Mentions: Participation of initial single assemblies in CD97 clusters was homogeneous, except for SRR122238 for which only 10 % of contigs (4.3 % in clusters, 5.7 % in singletons; Additional file 4: Table S2) were used by CD-HIT-EST. Concerning SRR122238 single assembly, the low proportion of reads used in CD97 was probably due to its very high number of contigs (1,666,984) in comparison with the other assemblies. For other single assemblies, more than 90 % of contigs were used by CD-HIT-EST, with at least 50 % in true clusters (Fig. 9a; Additional file 4: Table S2). Composition of true clusters revealed a somewhat preferential association of contigs from single assemblies obtained in a same study (Fig. 9b). Correlation coefficients calculated on the pattern of participation of each single assembly in true clusters were higher for 4 groups of samples: (i) SRR1144633 and SRR1144634 (SRP035766, leafy flower transition study), (ii) SRR646596, SRR646604 and SRR646572 (SRP017832, MeJA treatments on shoots), (iii) SRR122237 and SRR122236 (SRP005953, mixed libraries from different organs) and (iv) SRR924147, SRR924148, SRR648707 and SRR648705 (SRP026417 and SRP017947, cell suspension MeJA and ORCA overexpression). This preferential association is more likely to be due to the inherent genetic diversity between C. roseus cultivars than experimental conditions. However, high coefficient correlations (>0.6) were also observed for independent studies, as exemplified between SRR122236 and SRR1144634. The strongest differences were observed for samples of the NIPGR study (SRR1271857, SRR1271858 and SRR1271859) and for SRR122238. For the latter, this might be linked to its higher participation in singletons than in true clusters (Fig. 9a). In CD97, 105,730 clusters contained contigs from 2 to 5 different single assemblies, 31,055 clusters contained contigs from more than 10 single assemblies and 3,506 clusters were composed of contigs from the 19 single assemblies (Fig. 9c). These 31,055 clusters might represent the core transcriptome of C. roseus. Indeed, 25,692 had significant (e-value < 1e-20) identities with proteins of the UniprotKB database (Blastx) (Table 1).Fig. 9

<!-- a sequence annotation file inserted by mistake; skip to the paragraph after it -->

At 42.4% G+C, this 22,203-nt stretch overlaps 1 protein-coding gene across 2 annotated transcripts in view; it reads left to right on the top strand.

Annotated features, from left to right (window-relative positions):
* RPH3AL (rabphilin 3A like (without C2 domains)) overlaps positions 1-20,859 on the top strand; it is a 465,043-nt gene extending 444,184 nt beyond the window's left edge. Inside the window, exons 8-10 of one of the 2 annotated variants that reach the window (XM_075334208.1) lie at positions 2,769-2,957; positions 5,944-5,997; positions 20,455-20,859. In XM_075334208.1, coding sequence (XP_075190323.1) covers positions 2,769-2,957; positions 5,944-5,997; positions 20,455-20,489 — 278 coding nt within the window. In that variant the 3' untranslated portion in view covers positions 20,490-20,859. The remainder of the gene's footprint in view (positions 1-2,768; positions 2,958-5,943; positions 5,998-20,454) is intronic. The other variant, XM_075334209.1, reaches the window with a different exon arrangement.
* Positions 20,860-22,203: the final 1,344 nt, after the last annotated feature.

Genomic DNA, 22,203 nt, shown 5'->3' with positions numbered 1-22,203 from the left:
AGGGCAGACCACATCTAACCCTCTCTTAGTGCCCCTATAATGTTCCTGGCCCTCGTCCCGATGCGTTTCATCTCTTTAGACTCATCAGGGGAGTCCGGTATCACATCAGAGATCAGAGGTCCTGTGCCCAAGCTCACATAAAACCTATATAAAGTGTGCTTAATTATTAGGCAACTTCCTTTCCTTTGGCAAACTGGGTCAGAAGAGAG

Characterization of a second secologanin synthase isoform producing both secologanin and secoxyloganin allows enhanced de novo assembly of a Catharanthus roseus transcriptome.

Dugé de Bernonville T, Foureau E, Parage C, Lanoue A, Clastre M, Londono MA, Oudin A, Houillé B, Papon N, Besseau S, Glévarec G, Atehortùa L, Giglioli-Guivarc'h N, St-Pierre B, De Luca V, O'Connor SE, Courdavault V - BMC Genomics (2015)

Composition of the clustered dataset (CD97) resulting from the processing of the combination of all single assemblies with CD-HIT-EST at 97 % identity. a Integration of contigs from single assemblies into clusters. Contigs which cannot be grouped with others are called singletons. True clusters, i.e. containing at least two different contigs, may have been formed by the combination of contigs from one or more initial single assemblies. b Correlation plot of single assemblies. Contigs found in each cluster (singletons and true clusters) were identified and counted per initial assembly. Two initial assemblies are therefore strongly correlated (Pearson Correlation Coefficient) if their contigs are found in the same clusters. c Composition of true clusters. This graph shows how many single assemblies are represented within clusters
© Copyright Policy - open-access
Related In: Results  -  Collection

License 1 - License 2
Show All Figures
getmorefigures.php?uid=PMC4541752&req=5

Fig9: Composition of the clustered dataset (CD97) resulting from the processing of the combination of all single assemblies with CD-HIT-EST at 97 % identity. a Integration of contigs from single assemblies into clusters. Contigs which cannot be grouped with others are called singletons. True clusters, i.e. containing at least two different contigs, may have been formed by the combination of contigs from one or more initial single assemblies. b Correlation plot of single assemblies. Contigs found in each cluster (singletons and true clusters) were identified and counted per initial assembly. Two initial assemblies are therefore strongly correlated (Pearson Correlation Coefficient) if their contigs are found in the same clusters. c Composition of true clusters. This graph shows how many single assemblies are represented within clusters